“I definitely had some dark days after that. I wondered whether I was cut out for this. I questioned myself, but what I never questioned was the idea or the product and that’s what kept me going.”
What also kept Amy going was the support of Mommy bloggers and the success she’d see from placing her product in the gifting suites that celebrities frequent during awards season.
“Mommy bloggers really embraced Teething Bling,” Amy said. “They’d write about it, and then Mom’s groups would get in touch with us. I’d send them samples and they’d give me feedback about designs and colors they’d like to see. They had so many great ideas and they were gratified to have someone who wanted to know what they had to say. So often the stay-at-home community feels overlooked. They wanted to be part of this and to see it succeed.”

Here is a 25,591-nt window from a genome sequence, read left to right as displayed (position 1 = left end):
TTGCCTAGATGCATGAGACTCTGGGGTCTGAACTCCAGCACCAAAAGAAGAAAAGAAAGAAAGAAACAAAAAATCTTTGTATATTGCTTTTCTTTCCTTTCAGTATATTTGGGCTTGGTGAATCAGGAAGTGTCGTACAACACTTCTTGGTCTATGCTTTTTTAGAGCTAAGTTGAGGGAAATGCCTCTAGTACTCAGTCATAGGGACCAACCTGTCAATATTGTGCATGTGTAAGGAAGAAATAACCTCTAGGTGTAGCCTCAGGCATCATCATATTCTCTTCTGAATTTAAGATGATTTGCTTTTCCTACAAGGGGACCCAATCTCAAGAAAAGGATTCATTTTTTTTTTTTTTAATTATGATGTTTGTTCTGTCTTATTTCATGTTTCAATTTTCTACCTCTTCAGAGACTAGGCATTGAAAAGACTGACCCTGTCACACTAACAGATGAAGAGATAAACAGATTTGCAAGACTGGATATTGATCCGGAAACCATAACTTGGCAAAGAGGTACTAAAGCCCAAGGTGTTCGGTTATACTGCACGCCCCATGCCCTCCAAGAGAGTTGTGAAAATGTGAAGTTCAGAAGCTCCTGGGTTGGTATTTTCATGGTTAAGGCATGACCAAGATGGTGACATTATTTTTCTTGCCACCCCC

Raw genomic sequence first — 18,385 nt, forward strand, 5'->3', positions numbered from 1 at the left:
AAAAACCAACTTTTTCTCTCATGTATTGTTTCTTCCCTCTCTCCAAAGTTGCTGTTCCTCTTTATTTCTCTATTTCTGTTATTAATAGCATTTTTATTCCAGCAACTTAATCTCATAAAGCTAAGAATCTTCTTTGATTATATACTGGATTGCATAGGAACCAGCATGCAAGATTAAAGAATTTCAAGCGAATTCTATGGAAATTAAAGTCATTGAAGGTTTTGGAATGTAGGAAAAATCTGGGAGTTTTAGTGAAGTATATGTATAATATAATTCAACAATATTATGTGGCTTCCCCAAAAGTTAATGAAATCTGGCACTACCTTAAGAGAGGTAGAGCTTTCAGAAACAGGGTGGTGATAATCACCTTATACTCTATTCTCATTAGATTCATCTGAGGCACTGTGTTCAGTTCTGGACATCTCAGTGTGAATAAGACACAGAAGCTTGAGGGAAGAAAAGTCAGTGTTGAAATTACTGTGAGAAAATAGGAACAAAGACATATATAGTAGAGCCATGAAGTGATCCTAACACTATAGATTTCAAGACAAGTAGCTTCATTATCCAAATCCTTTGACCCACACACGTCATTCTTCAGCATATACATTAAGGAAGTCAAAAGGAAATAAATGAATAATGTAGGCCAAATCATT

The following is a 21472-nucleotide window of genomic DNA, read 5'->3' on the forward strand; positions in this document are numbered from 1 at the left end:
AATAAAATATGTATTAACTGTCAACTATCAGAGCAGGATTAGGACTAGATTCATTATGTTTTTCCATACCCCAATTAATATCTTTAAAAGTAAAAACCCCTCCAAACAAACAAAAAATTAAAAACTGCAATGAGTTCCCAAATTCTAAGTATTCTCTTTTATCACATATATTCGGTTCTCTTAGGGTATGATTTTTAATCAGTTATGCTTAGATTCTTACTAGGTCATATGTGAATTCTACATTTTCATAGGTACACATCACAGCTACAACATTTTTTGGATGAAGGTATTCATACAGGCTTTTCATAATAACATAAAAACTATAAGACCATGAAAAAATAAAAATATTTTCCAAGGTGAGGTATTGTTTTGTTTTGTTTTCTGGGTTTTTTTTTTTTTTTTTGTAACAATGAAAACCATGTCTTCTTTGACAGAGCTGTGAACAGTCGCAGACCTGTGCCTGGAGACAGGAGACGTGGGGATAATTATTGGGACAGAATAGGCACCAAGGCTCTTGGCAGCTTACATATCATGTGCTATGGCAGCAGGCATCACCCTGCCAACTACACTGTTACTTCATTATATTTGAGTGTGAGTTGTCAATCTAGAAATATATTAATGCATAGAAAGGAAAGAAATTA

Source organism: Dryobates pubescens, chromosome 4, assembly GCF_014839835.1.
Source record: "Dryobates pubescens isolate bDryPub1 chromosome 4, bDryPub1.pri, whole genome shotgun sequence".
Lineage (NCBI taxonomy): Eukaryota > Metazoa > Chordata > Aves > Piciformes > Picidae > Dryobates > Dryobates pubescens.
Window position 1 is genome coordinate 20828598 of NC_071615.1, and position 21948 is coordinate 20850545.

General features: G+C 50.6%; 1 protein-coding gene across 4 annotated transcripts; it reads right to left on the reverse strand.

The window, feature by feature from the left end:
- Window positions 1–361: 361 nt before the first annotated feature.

“And I have to say, the first time I saw a celebrity wearing my jewelry, I was screaming! I sent someone to give away samples in a gifting suite just before the Oscars. I couldn’t go because one of my kids was sick, but they promised to send pictures. And the first one that came through was Angela Bassett! I couldn’t believe it was really happening.”
And there was a lot more to come. Between the trade shows, Mommy support and celebrities who were sighted wearing Teething Bling, stores like Target and Buy Buy Baby began calling. Now Amy has distributors around the world and she gives a portion of her proceeds to Dress For Success, a charity that provides professional attire to women trying to break into the workforce -- a tribute to her determined sister-in-law who never gave up on her dreams.
“Maria helped me to see that we can create the life we want,” Amy said softly. “And I hope that by doing this, I can pass that on to my daughters, Alice and Daisy, and to Maria’s daughter Emma, who is seven now. I want them to see that anything is possible.”